We investigated the impact of a moderate heatwave on a range of presenting morbidities in England. Asthma, difficulty breathing, cerebrovascular accident, and cardiovascular symptoms were analysed using general practitioner in hours (GPIH), out of hours (GPOOH) and emergency department (ED) syndromic surveillance systems. Data were stratified by age group and compared between a heatwave year (2013) and non-heatwave years (2012, 2014). Incidence rate ratios were calculated to estimate the differential impact of heatwave compared to non-heatwave summers: there were no apparent differences for the morbidities tested between the 2013 heatwave and non-heatwave years. A subset of GPIH data were used to study individuals at higher risk from heatwaves based on their pre-existing disease. Higher risk patients were not more likely to present at GPs or ED than other individuals. Comparing GPIH consultations and ED attendances for myocardial infarction/ischaemia (MI), there was evidence of a fall in the presentation of MI during the heatwave, which was particularly noted in the 65–74 years age group (and over 75 years in ED attendances). These results indicate the difficulty in identifying individuals at risk from non-fatal health effects of heatwaves and hot weather.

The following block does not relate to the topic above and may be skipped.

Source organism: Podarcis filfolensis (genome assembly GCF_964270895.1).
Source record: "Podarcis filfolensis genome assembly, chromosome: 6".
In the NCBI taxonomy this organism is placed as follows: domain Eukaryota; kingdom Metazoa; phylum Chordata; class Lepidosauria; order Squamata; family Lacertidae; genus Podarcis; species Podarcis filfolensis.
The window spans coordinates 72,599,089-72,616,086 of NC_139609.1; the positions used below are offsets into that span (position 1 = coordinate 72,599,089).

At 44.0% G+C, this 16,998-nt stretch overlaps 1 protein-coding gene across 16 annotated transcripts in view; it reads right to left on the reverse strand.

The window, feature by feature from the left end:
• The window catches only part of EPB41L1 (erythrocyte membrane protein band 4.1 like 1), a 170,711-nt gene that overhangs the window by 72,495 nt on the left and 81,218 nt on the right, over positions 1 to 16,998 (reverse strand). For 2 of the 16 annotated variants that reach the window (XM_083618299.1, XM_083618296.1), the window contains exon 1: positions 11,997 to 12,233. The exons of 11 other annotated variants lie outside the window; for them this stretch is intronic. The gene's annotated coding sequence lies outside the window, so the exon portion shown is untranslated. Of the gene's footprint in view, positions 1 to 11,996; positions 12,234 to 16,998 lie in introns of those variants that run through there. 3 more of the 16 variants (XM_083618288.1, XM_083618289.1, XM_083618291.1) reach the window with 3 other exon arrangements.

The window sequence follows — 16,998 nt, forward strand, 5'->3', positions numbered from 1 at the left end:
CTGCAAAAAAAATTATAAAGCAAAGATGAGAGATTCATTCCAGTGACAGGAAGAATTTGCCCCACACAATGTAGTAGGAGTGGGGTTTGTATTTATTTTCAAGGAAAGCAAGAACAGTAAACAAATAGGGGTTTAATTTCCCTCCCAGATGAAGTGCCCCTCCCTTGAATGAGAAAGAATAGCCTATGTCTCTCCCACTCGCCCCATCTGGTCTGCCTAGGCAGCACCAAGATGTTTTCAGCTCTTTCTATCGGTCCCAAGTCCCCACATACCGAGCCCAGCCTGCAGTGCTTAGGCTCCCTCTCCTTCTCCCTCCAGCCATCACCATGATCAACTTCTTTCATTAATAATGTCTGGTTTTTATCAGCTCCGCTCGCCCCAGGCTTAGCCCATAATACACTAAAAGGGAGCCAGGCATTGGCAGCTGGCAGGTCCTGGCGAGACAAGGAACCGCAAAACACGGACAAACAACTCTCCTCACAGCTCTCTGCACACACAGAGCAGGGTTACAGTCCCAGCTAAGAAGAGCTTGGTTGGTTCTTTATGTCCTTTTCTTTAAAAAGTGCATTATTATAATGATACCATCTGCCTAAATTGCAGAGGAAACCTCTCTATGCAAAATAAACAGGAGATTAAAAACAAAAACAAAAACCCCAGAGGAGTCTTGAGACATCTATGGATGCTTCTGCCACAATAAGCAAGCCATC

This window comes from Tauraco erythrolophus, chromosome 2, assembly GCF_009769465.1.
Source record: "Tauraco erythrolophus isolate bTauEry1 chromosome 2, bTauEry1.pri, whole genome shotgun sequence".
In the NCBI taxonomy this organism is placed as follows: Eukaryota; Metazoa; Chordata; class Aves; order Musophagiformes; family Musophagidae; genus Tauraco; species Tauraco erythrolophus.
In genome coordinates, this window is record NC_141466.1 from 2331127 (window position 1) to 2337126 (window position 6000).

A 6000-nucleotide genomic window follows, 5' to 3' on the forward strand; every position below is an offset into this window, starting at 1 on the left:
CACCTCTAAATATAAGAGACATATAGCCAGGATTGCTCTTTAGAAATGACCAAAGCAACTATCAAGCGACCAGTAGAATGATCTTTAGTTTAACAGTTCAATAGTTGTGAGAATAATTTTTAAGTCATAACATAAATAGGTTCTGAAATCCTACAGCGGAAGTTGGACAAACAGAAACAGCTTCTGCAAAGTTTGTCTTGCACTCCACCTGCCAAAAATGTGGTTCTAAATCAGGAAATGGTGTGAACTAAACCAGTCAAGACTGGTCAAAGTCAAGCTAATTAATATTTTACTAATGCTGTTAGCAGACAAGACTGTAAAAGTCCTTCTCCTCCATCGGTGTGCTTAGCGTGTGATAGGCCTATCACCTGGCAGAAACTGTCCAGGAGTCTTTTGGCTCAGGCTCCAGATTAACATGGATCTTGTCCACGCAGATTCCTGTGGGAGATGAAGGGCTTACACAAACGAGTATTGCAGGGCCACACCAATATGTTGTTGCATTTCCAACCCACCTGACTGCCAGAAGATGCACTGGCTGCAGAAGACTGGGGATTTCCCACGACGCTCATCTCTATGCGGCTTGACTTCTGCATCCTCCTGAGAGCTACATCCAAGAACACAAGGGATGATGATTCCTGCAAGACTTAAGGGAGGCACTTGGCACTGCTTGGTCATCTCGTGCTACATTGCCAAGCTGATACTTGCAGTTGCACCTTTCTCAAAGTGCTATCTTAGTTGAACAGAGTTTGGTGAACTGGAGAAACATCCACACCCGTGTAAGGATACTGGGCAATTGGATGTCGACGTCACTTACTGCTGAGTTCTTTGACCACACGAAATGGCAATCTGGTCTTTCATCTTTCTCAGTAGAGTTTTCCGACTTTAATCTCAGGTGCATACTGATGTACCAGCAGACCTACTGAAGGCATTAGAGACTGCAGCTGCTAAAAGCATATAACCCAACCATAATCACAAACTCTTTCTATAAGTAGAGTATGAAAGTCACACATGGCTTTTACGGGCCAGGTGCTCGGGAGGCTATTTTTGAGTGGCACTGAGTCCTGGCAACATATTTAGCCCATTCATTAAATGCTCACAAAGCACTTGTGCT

|Journal||International Journal of Environmental Research and Public Health|
|Publication status||Published - 16 Jan 2016|
- Emergency department
- General practitioner
- Syndromic surveillance